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J Neurosci Res. 1997 Dec 15;50(6):990-9.

Tumor necrosis factor enhancement of transient outward potassium currents in cultured rat cortical neurons.

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Department of Pharmacology, Hokkaido University School of Medicine, Sapporo, Japan.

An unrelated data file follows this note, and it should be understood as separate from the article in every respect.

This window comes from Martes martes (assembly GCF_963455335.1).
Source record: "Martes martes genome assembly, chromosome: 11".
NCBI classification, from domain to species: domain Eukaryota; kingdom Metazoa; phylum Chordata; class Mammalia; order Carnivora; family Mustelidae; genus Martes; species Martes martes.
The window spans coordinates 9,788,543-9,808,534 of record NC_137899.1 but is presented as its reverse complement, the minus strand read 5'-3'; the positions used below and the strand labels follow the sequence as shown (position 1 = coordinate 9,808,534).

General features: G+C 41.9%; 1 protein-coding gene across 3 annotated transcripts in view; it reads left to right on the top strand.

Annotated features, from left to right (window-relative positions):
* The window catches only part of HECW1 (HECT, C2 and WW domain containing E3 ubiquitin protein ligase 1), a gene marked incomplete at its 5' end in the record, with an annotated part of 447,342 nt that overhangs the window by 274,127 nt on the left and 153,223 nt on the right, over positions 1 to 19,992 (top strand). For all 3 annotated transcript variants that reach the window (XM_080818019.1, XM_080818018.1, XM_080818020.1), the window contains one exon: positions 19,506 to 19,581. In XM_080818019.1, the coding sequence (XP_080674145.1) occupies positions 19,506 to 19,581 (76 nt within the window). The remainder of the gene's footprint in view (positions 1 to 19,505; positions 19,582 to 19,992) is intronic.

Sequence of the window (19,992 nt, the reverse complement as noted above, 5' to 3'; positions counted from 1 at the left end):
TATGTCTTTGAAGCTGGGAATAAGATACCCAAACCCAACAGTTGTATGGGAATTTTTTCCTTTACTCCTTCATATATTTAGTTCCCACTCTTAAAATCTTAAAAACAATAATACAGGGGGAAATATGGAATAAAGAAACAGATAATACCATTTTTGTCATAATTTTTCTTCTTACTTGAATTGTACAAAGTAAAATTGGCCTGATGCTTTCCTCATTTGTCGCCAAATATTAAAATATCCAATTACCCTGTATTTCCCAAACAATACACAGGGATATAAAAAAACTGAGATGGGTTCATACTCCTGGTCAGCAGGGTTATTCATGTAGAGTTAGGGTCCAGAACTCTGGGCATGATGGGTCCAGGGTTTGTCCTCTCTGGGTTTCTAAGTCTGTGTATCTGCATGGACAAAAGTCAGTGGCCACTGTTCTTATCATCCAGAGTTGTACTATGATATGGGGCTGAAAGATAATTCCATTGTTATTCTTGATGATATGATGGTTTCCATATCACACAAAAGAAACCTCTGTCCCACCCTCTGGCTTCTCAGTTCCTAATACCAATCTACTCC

The effect of recombinant human tumor necrosis factor-alpha (TNF) on voltage-gated membrane currents of cultured neurons derived from embryonic rat cerebral cortex was studied using the whole-cell patch-clamp technique. Treatment of neurons with TNF resulted in an increase in outward potassium current density, dependent upon the concentration of TNF and the incubation time, without affecting other membrane currents such as barium and N-methyl-D-aspartate (NMDA). Long exposures (12-48 hr) to TNF (10-100 ng/ml) increased transient outward potassium current (A-current) density without affecting the parameters of activation and inactivation of the current. Prolonged exposures to TNF diminished its increasing effect on the A-current. Since the increase of A-current density induced by TNF is inhibited by both the anti-TNF receptor antibody and cycloheximide treatment, the effect of TNF might be mediated through receptors and by de novo synthesis of the channel protein itself and/or modulating proteins associated with the channel activities. Results indicate that phosphatidylcholine-specific phospholipase C and protein kinase C, but not ceramide, are involved in the signal transduction. In toxicological experiments, TNF had no neurotoxicity. Moreover, a 12 hr pretreatment of TNF protected neurons against NMDA-induced neurotoxicity. This protective effect of TNF was cancelled by 4-aminopyridine, an A-current blocker, suggesting that the increase of A-current densities induced by TNF contributes to the neuroprotection.

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